52 Ancestors In 52 Weeks, Week 13: The Old Homestead


“If wishes were horses, then beggars would ride,” goes an old Scottish proverb. The beggars in this case could be those who love genealogy…right at the moment they discover an old photograph that becomes an instant treasure. The wish granted would be the ability to step into the picture and to experience the sights, sounds, smells along with those ancestors. I found such a picture five years ago when I was cleaning out my mother’s house…slipped into an envelope that had been tucked into an old, musty dresser. Since I had been purging and cleaning out for over a month, I almost threw the envelope along with other tossables in the trash. Maybe by sheer magic, the picture’s subjects called to me to pull out the contents. Why, it was a panoramic photo of a farmstead and its inhabitants. The photographer had signed and dated his work in the bottom right-hand corner just as an artist signs his masterpiece…Photo by Parratt, February 19,  1917. Later, I asked my mother the who, what, where, and why questions about the picture. Her answer was that it was Grand Storer and family on their farm in Tilden Township, Osborne County, Kansas: Grand Storer, my great grandfather. So I decided to let the magic begin…

February 19, 1917, was a bone-chilling Monday. Wash and Mina Storer had contacted the photographer from the Cozy Studio in nearby Downs to take a home portrait. Roy H. Parratt instructed them to have the family members space themselves out by their home along with prized possessions. The light of a dreary February day could be tricky so the right time of the day for taking the photograph was estimated. What if each person were to share his/her story with me?

Storer Homestead

Wash: I bought this land from my father and my older brother a few years before I married Mina in 1891. I wasn’t sure if I actually wanted to be a farmer. For the first year and a half of our marriage, we lived in Louisiana where I worked on building levees on the Mississippi River along with my uncle and cousins. This work was not for me so Mina and I along with our newborn son Roy Eugene headed back to Kansas. We lived for awhile on a farm near Mina’s parents before we came to this land. Once we settled on this property, we lived for a few years in a cave…yes, a cave where I reinforced the ceiling with stone from my quarry. Imagine that! We built a new large house and three big barns just seven years ago in 1910. Now my farm consists of 240 acres with milch cows, Holsteins, chickens, and pigs. I make most of my money from the cows…I am not a wheat farmer. Both my son Roy Eugene and daughter Myrtle Mary are married and live nearby. Our remaining six children live and work on the farm.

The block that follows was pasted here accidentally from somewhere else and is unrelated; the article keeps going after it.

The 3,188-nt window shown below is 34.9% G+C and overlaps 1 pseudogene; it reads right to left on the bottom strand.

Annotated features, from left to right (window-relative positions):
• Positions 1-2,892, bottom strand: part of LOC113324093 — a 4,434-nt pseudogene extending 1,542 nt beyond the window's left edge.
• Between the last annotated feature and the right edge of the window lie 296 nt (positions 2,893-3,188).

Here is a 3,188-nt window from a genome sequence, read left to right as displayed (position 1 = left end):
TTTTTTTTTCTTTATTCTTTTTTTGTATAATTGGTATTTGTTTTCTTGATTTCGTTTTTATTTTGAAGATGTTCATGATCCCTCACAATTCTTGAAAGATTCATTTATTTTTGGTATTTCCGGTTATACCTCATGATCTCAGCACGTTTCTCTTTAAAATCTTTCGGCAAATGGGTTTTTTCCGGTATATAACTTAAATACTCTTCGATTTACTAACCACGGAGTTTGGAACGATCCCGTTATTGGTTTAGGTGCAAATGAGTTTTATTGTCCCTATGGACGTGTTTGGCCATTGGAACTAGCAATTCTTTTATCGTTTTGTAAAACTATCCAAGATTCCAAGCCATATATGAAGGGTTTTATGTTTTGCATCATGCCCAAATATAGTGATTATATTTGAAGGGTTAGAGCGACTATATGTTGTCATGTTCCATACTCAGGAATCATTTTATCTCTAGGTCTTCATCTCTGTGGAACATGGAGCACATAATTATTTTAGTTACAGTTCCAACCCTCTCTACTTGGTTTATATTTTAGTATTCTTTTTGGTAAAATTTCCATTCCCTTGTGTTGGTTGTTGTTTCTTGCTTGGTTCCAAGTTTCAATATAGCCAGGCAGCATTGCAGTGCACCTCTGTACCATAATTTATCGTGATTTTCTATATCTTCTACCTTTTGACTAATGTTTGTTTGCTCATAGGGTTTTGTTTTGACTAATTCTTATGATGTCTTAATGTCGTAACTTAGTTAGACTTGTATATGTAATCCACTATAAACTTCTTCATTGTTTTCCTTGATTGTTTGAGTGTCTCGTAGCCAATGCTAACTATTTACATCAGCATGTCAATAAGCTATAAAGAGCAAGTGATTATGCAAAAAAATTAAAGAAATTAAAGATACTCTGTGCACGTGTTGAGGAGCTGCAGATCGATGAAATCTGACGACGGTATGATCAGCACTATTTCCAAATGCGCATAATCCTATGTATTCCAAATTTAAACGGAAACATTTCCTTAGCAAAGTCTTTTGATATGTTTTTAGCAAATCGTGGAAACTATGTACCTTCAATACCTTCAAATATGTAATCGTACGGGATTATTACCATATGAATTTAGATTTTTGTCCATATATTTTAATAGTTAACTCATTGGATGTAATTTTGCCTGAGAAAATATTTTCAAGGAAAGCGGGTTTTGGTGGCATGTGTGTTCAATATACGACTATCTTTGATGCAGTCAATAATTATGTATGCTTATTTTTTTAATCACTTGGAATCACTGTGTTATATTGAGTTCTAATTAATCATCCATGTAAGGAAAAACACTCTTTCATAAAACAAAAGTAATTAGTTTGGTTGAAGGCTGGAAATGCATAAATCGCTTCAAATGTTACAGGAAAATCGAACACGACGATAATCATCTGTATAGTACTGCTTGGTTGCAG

Mina, Leslie, Angie, Hattie

Mina: Can you imagine setting up house in a cave? Many early Kansas settlers did that, you know. Why I gave birth to my twin babies Angie and Andrew in that cave…won’t that be a story for them to tell their grandchildren some day! Being a farmer’s wife is a joy to me, and I am mighty proud of our big house. I love to invite family and neighbors over for Sunday dinners after church. Making fried chicken and mashed potatoes with white gravy is my specialty. I am also known for my sugar cookies. Yes, we also enjoy inviting neighbors to barn dances here on a Saturday night. The ladies bring special desserts. We have three neighbor men who are the musicians for square dancing. Today for this picture taking, Wash and I decided that I would drive out our Model T loaded up with our baby Leslie and my daughters Angie Pearl and Hattie Della. I asked one of my boys to crank it up for us. Don’t it beat all to have a picture taken of our little paradise!

Angie: Papa and Mama told us to gussy up for this picture…make sure our hair is done up…just as if we were meeting our beaux on a Saturday night. Hattie here, she is the one who can really fix hair.  Says she wants to be a beauty operator and not a farmer’s wife. Me…my sweetheart Carl wants us to have our own farm and settle in with a little family.